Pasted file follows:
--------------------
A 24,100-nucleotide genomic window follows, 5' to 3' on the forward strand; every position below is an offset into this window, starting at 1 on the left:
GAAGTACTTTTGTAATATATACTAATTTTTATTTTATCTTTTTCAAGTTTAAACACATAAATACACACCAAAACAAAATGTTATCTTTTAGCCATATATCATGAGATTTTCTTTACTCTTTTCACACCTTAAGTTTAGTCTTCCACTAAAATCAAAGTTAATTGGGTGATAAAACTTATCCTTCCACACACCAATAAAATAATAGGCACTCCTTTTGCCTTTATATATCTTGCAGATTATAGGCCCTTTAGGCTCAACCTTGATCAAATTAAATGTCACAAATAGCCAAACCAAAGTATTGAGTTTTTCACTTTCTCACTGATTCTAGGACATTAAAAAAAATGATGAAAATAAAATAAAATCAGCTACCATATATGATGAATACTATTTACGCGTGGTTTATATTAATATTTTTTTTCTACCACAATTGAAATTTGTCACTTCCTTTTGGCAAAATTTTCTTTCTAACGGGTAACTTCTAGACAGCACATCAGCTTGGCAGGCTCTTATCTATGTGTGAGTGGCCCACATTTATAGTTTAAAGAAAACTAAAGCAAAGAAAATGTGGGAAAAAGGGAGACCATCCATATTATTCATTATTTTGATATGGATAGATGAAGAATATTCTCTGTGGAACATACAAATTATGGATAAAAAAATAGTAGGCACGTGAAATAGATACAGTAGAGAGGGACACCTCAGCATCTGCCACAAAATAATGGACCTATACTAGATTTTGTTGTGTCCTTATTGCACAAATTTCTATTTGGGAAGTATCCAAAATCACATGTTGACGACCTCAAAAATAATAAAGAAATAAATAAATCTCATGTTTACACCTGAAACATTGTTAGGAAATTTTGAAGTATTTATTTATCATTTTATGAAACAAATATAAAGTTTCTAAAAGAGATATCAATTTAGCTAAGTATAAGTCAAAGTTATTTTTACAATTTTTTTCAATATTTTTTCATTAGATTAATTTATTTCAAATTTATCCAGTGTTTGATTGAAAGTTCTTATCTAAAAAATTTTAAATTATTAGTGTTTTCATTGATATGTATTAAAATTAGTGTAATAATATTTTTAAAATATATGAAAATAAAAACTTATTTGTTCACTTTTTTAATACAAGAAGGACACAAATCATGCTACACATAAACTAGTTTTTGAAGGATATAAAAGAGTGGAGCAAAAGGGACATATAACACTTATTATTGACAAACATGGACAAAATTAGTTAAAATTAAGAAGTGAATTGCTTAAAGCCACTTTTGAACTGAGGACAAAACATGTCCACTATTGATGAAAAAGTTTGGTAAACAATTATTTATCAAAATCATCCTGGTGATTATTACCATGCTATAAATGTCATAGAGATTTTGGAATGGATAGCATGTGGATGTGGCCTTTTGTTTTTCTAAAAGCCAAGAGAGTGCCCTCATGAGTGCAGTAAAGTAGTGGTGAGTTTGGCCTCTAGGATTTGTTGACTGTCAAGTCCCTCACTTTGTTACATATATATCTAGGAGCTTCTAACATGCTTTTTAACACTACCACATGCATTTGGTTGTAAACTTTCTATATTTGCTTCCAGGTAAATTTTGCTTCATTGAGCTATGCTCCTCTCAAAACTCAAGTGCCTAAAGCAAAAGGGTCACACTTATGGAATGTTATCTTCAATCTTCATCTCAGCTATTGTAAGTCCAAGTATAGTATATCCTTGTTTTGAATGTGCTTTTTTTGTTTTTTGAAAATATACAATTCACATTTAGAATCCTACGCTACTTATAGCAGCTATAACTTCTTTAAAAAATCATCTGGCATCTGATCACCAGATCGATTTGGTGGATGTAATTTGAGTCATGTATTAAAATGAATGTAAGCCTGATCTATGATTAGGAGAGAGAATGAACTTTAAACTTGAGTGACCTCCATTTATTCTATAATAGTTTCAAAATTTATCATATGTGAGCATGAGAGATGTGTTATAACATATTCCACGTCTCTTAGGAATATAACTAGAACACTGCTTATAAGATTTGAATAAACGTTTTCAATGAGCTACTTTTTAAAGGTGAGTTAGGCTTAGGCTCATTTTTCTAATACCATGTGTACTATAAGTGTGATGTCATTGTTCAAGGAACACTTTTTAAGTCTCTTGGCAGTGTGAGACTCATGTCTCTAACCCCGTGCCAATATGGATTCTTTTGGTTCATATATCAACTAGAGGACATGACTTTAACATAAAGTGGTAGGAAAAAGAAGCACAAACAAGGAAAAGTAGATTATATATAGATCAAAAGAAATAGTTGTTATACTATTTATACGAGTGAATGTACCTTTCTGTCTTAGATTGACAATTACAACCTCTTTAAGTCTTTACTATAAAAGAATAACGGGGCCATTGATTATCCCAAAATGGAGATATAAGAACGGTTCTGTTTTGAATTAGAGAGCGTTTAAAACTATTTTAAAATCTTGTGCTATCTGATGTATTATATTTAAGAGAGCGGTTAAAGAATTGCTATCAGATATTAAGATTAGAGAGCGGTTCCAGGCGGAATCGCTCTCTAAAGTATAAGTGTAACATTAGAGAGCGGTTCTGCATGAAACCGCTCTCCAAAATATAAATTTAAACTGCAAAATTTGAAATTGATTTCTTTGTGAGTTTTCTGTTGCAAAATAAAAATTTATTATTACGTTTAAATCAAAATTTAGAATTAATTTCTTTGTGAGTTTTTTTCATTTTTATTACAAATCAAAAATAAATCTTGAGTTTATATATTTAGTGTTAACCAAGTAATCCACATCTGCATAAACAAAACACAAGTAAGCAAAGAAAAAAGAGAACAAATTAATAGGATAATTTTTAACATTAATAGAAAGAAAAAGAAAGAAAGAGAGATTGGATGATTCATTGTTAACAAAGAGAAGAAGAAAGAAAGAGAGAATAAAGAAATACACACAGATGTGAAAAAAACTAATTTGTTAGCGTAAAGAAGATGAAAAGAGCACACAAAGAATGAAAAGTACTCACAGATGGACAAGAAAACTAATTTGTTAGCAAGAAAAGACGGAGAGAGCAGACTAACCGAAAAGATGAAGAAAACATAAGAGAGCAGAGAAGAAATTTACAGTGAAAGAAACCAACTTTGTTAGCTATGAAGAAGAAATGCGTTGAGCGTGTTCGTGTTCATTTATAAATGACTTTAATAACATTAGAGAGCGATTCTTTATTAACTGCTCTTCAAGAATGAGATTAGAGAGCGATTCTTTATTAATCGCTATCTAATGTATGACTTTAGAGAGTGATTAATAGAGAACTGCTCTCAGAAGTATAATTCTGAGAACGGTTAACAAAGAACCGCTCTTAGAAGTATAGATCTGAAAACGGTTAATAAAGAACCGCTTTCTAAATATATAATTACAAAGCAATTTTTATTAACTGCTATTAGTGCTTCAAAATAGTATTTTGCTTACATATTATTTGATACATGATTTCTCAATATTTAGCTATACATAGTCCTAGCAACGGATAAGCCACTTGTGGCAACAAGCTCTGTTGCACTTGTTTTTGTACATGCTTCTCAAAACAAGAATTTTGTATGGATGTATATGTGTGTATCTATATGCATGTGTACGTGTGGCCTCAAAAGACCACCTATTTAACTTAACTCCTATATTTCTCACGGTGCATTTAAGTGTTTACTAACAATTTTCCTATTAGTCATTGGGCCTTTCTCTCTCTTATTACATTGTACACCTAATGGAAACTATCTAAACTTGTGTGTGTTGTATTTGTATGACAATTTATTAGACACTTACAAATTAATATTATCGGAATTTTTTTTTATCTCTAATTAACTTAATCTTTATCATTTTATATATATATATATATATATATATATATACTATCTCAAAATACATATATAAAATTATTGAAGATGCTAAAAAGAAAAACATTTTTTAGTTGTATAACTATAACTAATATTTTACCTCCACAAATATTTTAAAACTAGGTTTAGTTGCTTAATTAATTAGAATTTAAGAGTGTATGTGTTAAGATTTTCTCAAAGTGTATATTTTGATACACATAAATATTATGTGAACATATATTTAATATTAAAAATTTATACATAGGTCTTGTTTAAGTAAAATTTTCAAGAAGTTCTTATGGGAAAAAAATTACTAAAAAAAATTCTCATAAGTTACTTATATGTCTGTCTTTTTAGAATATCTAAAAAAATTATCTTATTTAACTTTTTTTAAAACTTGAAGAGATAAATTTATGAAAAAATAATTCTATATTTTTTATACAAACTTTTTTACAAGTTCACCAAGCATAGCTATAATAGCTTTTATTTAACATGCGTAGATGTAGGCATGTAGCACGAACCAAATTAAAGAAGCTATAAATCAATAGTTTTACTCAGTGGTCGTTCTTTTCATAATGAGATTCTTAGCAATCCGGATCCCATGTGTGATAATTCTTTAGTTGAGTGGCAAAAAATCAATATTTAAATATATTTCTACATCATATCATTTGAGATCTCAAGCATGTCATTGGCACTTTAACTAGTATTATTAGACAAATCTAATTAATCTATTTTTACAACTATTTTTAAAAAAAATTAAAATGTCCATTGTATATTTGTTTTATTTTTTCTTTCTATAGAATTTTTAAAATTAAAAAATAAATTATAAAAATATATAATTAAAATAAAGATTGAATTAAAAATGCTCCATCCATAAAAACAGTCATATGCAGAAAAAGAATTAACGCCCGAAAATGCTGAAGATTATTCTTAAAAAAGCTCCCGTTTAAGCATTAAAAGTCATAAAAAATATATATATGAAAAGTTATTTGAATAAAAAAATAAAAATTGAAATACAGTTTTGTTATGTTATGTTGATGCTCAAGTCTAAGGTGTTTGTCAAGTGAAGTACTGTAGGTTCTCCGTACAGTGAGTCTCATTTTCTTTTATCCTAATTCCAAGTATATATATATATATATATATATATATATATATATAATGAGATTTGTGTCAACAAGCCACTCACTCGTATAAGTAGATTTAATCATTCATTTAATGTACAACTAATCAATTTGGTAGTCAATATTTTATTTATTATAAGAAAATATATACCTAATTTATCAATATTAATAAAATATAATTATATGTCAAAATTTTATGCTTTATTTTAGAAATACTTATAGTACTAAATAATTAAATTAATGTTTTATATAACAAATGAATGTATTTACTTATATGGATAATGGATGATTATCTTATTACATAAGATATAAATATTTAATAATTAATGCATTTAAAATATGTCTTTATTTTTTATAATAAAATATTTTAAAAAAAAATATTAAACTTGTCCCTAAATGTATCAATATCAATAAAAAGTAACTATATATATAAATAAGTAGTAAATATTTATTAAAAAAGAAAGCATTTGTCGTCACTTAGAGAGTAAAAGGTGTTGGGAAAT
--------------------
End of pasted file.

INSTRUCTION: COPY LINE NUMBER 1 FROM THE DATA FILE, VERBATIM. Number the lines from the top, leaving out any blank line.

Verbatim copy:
A 24,100-nucleotide genomic window follows, 5' to 3' on the forward strand; every position below is an offset into this window, starting at 1 on the left: